- Faster shutter: Has higher mechanical shutter speed (1/4000s vs 1/2000s) to freeze action.
- Easier time-lapse photography: Has an intervalometer built-in for low frequency shooting.
- More flexible: Can take a variety of interchangeable lenses, including specialty optics.
- Longer lasting: Can take more shots (800 versus 380) on a single battery charge.
- Better lighting: Features a hotshoe and can thus hold and trigger an external flash gun.
- Easier wireless transfer: Supports Bluetooth for image sharing without cables.
- More modern: Reflects 2 years and 9 months of technical progress since the ZS70 launch.
Arguments in favor of the Panasonic Lumix DC-ZS70:
- Maximized detail: Lacks an anti-alias filter to exploit the sensor's full resolution potential.
- Better video: Provides higher movie framerates (4K/30p versus 4K/24p).
- More framing info: Has an electronic viewfinder that displays shooting data.
- More complete view: Has a viewfinder with a larger field of view (100% vs 95%).
- Faster burst: Shoots at higher frequency (10 vs 7.5 flaps/sec) to capture the decisive moment.
- Less disturbing: Has an electronic shutter option for completely silent shooting.
- Ready to shoot: Comes with an integrated lens, while the T8i requires a separate lens.
- More compact: Is smaller (112x67mm vs 131x103mm) and will fit more readily into a bag.
- Less heavy: Has a lower weight even though it has a lens built in (unlike the T8i).
- Easier travel charging: Can be conveniently charged via its USB port.
- Sharper images: Has stabilization technology built-in to reduce the impact of hand-shake.
- More affordable: Was introduced at a lower price, despite coming with a built-in lens.
- More heavily discounted: Has been around for much longer (launched in April 2017).
If the count of relative strengths (bullet points above) is taken as a measure, the T8i is the clear winner of the match-up (18 : 13 points). However, the pertinence of the various camera strengths will differ across photographers, so that you might want to weigh individual camera traits according to their importance for your own imaging needs before making a camera decision. A professional wedding photographer will view the differences between cameras in a way that diverges from the perspective of a travel photog, and a person interested in cityscapes has distinct needs from a macro shooter. Hence, the decision which camera is best and worth buying is often a very personal one.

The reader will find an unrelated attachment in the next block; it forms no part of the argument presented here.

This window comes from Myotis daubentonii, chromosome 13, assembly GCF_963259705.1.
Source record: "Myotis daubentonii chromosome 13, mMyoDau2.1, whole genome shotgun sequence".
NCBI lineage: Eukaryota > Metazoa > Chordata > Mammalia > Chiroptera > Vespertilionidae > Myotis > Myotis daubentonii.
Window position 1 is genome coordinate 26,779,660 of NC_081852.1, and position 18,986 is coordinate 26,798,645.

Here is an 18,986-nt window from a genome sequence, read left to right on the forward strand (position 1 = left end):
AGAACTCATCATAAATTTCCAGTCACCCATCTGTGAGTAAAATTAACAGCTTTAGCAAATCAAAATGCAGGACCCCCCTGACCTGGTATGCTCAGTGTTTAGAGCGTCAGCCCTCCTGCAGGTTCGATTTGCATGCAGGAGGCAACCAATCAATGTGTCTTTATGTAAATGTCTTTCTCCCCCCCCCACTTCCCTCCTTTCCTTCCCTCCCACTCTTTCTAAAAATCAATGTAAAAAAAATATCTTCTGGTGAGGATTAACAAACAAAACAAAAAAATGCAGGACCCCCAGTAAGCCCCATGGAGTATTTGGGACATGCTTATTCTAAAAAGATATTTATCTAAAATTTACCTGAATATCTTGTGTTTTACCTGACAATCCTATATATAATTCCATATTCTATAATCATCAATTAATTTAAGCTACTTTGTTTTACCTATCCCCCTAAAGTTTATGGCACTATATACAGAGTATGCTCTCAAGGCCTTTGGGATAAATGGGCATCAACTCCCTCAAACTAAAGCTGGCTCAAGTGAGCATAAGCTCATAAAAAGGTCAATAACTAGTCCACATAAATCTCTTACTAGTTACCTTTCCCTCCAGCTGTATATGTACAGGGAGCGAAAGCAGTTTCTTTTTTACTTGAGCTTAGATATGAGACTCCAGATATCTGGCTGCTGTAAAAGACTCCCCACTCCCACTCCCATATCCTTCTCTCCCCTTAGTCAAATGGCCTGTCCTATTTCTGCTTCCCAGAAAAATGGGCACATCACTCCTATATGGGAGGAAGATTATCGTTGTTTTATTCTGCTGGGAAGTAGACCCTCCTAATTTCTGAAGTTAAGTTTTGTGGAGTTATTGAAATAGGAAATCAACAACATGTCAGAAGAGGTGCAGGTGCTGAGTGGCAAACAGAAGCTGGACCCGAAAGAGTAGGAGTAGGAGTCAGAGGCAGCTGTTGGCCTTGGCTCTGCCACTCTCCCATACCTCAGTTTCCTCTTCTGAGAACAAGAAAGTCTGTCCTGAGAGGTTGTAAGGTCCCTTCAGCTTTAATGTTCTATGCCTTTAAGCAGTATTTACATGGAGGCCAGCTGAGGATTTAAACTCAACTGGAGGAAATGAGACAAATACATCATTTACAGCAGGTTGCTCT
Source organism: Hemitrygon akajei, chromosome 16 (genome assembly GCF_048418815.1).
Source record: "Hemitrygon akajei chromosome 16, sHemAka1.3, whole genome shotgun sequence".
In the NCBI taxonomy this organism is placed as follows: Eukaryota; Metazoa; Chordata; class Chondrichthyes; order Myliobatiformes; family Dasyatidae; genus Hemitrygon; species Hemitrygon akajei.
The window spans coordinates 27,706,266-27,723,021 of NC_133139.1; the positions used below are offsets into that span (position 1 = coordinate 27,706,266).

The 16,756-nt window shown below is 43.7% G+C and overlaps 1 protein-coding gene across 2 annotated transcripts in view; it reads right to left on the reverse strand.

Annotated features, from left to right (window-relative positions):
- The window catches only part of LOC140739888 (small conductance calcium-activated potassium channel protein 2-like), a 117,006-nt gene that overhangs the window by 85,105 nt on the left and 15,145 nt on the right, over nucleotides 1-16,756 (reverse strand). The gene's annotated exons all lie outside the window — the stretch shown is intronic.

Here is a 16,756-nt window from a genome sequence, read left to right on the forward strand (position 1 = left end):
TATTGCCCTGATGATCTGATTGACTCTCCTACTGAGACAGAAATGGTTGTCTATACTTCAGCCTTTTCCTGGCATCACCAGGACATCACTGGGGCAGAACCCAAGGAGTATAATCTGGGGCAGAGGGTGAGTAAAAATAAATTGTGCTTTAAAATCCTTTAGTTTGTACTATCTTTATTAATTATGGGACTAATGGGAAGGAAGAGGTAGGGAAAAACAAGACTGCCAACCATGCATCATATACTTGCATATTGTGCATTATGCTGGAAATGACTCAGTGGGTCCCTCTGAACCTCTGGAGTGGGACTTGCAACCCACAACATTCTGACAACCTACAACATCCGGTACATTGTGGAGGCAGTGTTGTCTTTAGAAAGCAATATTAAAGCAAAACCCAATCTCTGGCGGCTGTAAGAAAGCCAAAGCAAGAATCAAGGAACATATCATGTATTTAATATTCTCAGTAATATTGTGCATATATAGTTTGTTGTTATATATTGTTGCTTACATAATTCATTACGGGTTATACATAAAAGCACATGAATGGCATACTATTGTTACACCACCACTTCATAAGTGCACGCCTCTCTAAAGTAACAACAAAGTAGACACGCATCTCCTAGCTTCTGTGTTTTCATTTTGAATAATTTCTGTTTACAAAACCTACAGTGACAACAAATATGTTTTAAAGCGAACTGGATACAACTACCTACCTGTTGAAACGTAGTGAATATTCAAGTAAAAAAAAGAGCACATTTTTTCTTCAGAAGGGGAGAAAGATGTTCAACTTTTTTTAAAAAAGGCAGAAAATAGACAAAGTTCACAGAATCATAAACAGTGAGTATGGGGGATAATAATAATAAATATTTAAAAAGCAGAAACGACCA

How about other alternatives? Do the specifications of the Canon T8i and the Panasonic ZS70 place the cameras among the top in their class? Find out in the latest Best DSLR Camera and Best Superzoom Camera listings whether the two cameras rank among the cream of the crop.
In any case, while the comparison of the spec-sheets of cameras can offer a general idea of their imaging potential, it remains partial and cannot reveal, for example, the shooting experience and imaging performance when actually working with the T8i or the ZS70. User reviews that are available, for instance, at amazon can sometimes shed light on these issues, but such feedback is all too often partial, inconsistent, and inaccurate.
This is where reviews by experts come in. The adjacent summary-table relays the overall verdicts of several of the most popular camera review sites (amateurphotographer [AP], cameralabs [CL], dpreview [DPR], ephotozine [EPZ], photographyblog [PB]). As can be seen, the professional reviewers agree in many cases on the quality of different cameras, but sometimes their assessments diverge, reinforcing the earlier point that a camera decision is often a very personal choice.
|1.||Canon T8i||4.5/5||+||80/100||4/5||3.5/5||Feb 2020||749|
|2.||Panasonic ZS70||..||+ +||..||4/5||4/5||Apr 2017||449|
|3.||Canon SL3||..||o||79/100||4/5||4/5||Apr 2019||599|
|4.||Canon T7||..||o||..||3.5/5||3.5/5||Feb 2018||449|
|5.||Canon 77D||4.5/5||..||82/100||4.5/5||4/5||Feb 2017||899|
|6.||Canon SL2||4/5||+ +||78/100||4.5/5||4.5/5||Jun 2017||549|
|7.||Canon SX730||..||+||..||4/5||4/5||Apr 2017||399|
|8.||Canon T7i||4.5/5||..||80/100||4.5/5||4/5||Feb 2017||749|